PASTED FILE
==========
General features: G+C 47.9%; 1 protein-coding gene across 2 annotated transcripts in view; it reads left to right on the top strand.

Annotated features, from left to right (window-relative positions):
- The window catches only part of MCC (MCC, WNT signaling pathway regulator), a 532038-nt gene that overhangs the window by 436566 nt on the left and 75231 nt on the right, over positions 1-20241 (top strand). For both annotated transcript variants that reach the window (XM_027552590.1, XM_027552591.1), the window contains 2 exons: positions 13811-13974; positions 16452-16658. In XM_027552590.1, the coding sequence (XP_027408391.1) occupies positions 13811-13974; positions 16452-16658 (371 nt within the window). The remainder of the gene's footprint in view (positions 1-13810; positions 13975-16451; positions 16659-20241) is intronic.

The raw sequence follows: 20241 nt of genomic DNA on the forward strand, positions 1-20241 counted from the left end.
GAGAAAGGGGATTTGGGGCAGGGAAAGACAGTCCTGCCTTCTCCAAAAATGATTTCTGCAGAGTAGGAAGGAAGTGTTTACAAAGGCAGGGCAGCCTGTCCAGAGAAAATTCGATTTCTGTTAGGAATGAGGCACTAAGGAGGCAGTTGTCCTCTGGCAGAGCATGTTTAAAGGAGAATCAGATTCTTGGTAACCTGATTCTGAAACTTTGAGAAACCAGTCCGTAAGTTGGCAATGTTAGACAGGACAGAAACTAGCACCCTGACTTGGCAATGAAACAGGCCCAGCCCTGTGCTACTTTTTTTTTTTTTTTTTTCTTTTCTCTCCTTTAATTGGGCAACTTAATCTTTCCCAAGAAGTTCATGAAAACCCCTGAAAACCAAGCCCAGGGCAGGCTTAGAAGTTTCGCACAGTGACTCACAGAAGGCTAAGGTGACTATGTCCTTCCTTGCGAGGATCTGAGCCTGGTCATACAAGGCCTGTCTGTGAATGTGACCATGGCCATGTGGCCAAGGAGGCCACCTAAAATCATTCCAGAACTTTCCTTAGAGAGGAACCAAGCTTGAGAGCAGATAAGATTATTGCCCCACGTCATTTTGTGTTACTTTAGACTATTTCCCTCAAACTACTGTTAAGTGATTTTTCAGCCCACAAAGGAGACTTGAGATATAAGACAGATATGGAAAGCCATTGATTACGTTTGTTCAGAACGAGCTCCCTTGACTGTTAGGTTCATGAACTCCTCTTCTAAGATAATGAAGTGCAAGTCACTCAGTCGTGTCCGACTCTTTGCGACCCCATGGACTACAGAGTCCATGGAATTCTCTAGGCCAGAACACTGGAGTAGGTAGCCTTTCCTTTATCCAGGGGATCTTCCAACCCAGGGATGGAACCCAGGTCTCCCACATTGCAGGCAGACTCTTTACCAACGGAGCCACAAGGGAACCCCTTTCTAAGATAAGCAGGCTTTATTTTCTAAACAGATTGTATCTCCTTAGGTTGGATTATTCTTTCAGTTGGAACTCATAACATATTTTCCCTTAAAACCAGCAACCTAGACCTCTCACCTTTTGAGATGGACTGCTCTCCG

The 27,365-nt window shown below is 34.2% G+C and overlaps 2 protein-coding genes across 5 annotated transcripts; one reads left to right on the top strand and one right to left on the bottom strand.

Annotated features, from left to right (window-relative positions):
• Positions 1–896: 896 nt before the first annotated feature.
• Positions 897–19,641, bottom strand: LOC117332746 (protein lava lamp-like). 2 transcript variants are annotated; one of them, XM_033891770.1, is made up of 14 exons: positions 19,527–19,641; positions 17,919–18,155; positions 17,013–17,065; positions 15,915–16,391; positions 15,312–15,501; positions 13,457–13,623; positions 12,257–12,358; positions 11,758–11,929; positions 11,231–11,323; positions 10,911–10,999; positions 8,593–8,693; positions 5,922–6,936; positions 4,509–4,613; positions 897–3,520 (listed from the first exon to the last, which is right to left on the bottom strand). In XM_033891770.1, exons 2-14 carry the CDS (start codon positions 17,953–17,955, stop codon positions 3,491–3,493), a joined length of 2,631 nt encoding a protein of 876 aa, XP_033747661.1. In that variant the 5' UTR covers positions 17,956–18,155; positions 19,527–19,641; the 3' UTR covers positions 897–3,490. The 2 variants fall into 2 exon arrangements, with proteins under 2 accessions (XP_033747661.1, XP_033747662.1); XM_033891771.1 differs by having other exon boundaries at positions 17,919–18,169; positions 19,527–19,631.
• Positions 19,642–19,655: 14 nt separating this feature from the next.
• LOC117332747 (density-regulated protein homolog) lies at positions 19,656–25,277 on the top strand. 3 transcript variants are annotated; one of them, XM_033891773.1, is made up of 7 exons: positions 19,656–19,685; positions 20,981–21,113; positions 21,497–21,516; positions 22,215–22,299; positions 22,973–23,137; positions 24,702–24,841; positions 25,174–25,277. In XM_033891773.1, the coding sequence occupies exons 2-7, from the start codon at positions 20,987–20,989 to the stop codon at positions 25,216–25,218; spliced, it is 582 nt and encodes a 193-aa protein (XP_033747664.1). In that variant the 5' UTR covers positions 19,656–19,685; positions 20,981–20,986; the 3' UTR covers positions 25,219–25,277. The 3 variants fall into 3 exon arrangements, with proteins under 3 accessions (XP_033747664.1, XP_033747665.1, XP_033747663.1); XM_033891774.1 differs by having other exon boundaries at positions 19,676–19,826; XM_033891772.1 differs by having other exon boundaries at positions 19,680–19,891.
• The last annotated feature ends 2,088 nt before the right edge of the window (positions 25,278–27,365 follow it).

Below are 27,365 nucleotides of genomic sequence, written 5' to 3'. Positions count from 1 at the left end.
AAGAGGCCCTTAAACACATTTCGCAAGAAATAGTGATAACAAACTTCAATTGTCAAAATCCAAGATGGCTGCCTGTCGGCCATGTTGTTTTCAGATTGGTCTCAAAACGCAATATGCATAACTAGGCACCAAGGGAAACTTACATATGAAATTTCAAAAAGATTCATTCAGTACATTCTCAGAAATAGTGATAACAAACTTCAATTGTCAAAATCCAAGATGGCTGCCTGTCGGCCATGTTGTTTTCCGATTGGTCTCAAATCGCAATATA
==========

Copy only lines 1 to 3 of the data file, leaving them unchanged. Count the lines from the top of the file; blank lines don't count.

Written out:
General features: G+C 47.9%; 1 protein-coding gene across 2 annotated transcripts in view; it reads left to right on the top strand.

Annotated features, from left to right (window-relative positions):
- The window catches only part of MCC (MCC, WNT signaling pathway regulator), a 532038-nt gene that overhangs the window by 436566 nt on the left and 75231 nt on the right, over positions 1-20241 (top strand). For both annotated transcript variants that reach the window (XM_027552590.1, XM_027552591.1), the window contains 2 exons: positions 13811-13974; positions 16452-16658. In XM_027552590.1, the coding sequence (XP_027408391.1) occupies positions 13811-13974; positions 16452-16658 (371 nt within the window). The remainder of the gene's footprint in view (positions 1-13810; positions 13975-16451; positions 16659-20241) is intronic.